Updated Apr 21 2020
One of the greatest charms of Barcelona lies in the fact that so many areas of the old town of the city have remained almost intact, despite the passage of so many centuries. This enables us to wander through the same streets as our ancestors did 700 or 800 years ago, as well as finding a wealth of historical buildings from different eras, one of which is the Sinagoga Major o Antiga Sinagoga, in English the Ancient Synagogue.
History of the Ancient Synagogue of Barcelona
Originating in the 6th century, the Ancient Synagogue of the old Jewish Quarter of Barcelona is the oldest synagogue in Spain and one of only 5 medieval synagogues that remains today. The foundations of the building in which it is located are Roman, and you can even see some remains of the original Roman walls. The synagogue has been through many renovations, one of which was in 1267 when King Jaume I authorised the enlargement of its height, which had been limited until then due to a law which stated that no synagogue could be higher than the city’s smallest church.
On 5th August 1391, one of the bloodiest events in Barcelona’s history occurred – the looting of the city’s Jewish Quarter. Over 300 members of Barcelona’s Jewish community were killed during the massacre, leaving the survivors the choice of fleeing the city or converting to Christianity. At that time, all the Jews’ possessions, including the synagogue, were to be handed over to the King.
During the centuries that followed, further adjustments were made to the synagogue, including the addition of more floors which had many uses including a laundry and a storage space for electrical materials. It wasn’t until 1996 when, thanks to the investigative work carried out by the historian Jaume Riera i Sans, the original building that had housed the synagogue was discovered, at 5, Carrer Marlet (Marlet Street), in the Gothic Quarter.
The Main Synagogue of Barcelona today
Once the ‘Associació Call de Barcelona’ took over the building of the Ancient Synagogue, some subsequent much-needed restorative work was carried out, and it re-opened its doors at last in 2002, as a museum and cultural centre, so that anyone who wished to could discover one of the city’s most important historical sites.
A Visit inside the Ancient Synagogue of Barcelona
To access the synagogue you will need to go down a set of stairs, since the ground level at the time was a few metres lower than the current street level. The most surprising thing about the synagogue is its limited dimensions – it is just 60m2, because of the restrictions at the time. These restrictions are also noticeable in its height; as we’ve already mentioned above, a synagogue at the time wasn’t allowed to be taller than the lowest church of the city.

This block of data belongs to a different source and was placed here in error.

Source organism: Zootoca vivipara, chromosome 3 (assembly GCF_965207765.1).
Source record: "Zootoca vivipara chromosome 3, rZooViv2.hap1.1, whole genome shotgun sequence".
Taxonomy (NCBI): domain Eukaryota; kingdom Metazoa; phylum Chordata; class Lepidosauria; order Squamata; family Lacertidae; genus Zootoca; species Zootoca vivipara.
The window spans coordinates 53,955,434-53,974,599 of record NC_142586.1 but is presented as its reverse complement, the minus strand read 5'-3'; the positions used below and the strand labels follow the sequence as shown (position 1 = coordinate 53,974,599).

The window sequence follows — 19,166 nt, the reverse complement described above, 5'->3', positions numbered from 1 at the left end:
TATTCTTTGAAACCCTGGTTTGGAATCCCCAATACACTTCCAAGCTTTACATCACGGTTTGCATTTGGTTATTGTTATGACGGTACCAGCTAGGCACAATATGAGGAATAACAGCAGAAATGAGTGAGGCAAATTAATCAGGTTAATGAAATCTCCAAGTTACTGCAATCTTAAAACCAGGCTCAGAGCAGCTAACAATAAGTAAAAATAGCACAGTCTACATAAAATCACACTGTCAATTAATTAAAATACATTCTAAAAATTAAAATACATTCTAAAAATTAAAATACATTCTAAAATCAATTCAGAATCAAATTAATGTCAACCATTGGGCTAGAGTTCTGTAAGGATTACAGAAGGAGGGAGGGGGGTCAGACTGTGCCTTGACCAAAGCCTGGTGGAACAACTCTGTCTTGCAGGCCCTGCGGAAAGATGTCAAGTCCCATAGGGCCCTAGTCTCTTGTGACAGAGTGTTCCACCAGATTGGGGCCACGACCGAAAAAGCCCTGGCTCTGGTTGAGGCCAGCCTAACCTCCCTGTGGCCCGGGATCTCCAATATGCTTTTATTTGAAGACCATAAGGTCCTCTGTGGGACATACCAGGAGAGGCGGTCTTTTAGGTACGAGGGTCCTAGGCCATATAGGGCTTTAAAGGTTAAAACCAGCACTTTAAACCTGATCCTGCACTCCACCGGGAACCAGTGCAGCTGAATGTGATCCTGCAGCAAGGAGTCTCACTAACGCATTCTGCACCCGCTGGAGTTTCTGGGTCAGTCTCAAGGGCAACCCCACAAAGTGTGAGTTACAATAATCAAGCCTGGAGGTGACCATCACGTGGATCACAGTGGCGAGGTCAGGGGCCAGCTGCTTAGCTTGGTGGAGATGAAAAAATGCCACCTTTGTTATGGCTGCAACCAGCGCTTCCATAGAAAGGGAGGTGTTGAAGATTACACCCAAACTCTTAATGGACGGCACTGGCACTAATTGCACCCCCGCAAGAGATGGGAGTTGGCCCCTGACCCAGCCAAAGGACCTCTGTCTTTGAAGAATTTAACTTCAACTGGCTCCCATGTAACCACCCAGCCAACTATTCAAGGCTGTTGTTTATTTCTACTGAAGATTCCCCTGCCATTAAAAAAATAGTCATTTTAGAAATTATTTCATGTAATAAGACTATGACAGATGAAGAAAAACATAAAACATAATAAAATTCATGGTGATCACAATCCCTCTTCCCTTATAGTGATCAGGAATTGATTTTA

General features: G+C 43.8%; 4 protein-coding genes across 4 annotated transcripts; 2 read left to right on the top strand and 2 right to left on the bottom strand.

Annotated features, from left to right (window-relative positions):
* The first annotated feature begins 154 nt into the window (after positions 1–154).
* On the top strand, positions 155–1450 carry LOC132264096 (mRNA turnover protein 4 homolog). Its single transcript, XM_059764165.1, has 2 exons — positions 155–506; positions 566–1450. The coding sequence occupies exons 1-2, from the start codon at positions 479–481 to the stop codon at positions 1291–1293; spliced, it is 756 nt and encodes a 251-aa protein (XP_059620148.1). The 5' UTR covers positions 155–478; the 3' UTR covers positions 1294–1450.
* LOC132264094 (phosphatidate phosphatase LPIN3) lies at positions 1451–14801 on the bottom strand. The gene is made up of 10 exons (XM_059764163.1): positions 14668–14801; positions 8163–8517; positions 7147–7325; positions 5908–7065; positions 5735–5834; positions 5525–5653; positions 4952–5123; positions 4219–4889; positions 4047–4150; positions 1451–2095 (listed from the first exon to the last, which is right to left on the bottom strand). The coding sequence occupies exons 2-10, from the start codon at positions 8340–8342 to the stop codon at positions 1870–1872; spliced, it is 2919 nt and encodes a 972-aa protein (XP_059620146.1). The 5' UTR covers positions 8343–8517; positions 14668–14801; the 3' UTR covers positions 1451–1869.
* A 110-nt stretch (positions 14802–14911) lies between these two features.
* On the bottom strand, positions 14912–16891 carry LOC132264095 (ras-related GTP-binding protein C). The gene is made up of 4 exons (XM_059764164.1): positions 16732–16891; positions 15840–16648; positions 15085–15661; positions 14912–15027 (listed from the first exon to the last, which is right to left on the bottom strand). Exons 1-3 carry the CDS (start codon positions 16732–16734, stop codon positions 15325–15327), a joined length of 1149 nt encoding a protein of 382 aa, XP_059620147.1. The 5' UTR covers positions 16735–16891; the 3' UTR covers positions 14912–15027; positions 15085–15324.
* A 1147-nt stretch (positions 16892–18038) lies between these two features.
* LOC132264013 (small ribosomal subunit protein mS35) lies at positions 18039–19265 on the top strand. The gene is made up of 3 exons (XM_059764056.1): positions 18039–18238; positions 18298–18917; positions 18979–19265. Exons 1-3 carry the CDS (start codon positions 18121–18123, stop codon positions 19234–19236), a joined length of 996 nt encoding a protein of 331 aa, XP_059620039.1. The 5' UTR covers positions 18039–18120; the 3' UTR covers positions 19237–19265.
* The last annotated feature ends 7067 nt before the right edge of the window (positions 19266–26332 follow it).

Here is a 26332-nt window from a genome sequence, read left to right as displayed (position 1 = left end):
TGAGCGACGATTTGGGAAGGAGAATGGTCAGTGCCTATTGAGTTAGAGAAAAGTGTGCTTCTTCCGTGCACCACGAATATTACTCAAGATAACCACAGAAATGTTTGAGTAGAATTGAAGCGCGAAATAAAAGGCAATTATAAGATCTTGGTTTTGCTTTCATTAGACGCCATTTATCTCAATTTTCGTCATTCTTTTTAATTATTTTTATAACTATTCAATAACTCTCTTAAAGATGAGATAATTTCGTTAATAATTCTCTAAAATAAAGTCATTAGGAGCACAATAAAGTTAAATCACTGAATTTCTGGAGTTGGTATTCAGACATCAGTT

The medieval Jewish quarter tour and visit to Palau Requesens
The ‘Associació Call de Barcelona’ organises several activities that complement the visit to the museum of the Ancient Synagogue, for example the guided tour of ‘Call Jueu’, the medieval Jewish quarter of the city. Depending on the time and day of the tour, it might include a visit to the ‘Micvé’, the bath that was used for the purification of people through various Jewish rituals in the 13th century
Jewish Quarter 2-Hour Walking Tour
Includes the visit to the Synagogue
The medieval Jewish quarter tour and dinner with tasting menu
Includes the visit to the Synagogue
The synagogue has two rooms; in the first you can see many archaeological remains that have been uncovered in the recent restoration, such as those of the Roman wall and the laundry that existed after the Jewish expulsion from Barcelona. There is a guided tour in the second room, in Spanish, English and Hebrew, and at weekends in French, Catalan and Russian too. Religious ceremonies are still held in this area; the walls date from between the 13th and 17th centuries, and they formed the first part of this medieval synagogue.
On the same road as the synagogue, at No 1 Carrer Marlet, there’s a commemorative plaque engraved in Hebrew, which reads as follows: “Merciful Foundation of Samuel ha-Sardí; his light shines permanently” (“Foundation Pía de Samuel ha-Sardí; su luz luzca de forma permanente” in Spanish). You’ll see that the text next to the tombstone is translated slightly differently, as there were some errors made in the translation at the time. The plaque that you see is replica of the original, which stood in the same place until 1820, and which can now be seen in the MUHBA, the ‘History Museum of Barcelona’.
carrer (street) de Marlet, 5, Barcelona
Summer: Monday to Friday, from 10:30 to 18:30. Saturdays and Sundays, from 10:30 to 14:30.
Winter: Monday to Friday, from 11:00 to 17:30. Saturdays and Sundays, from 11:00 to 15:00.
General admission: 2.50€ (includes brief explanation about the Ancient Synagogue).
How to get there
Metro: Jaume I (lines 4) and Liceu (line 3).
Buses: lines 45, 59, 91, 120, V13, V15, V17 and tourist bus.
By foot: you can arrive by foot, by taking a short walk from any of the most central points of the city, but you’d be advised to be armed with a map, as the narrow streets near the synagogue can be a bit hard to navigate!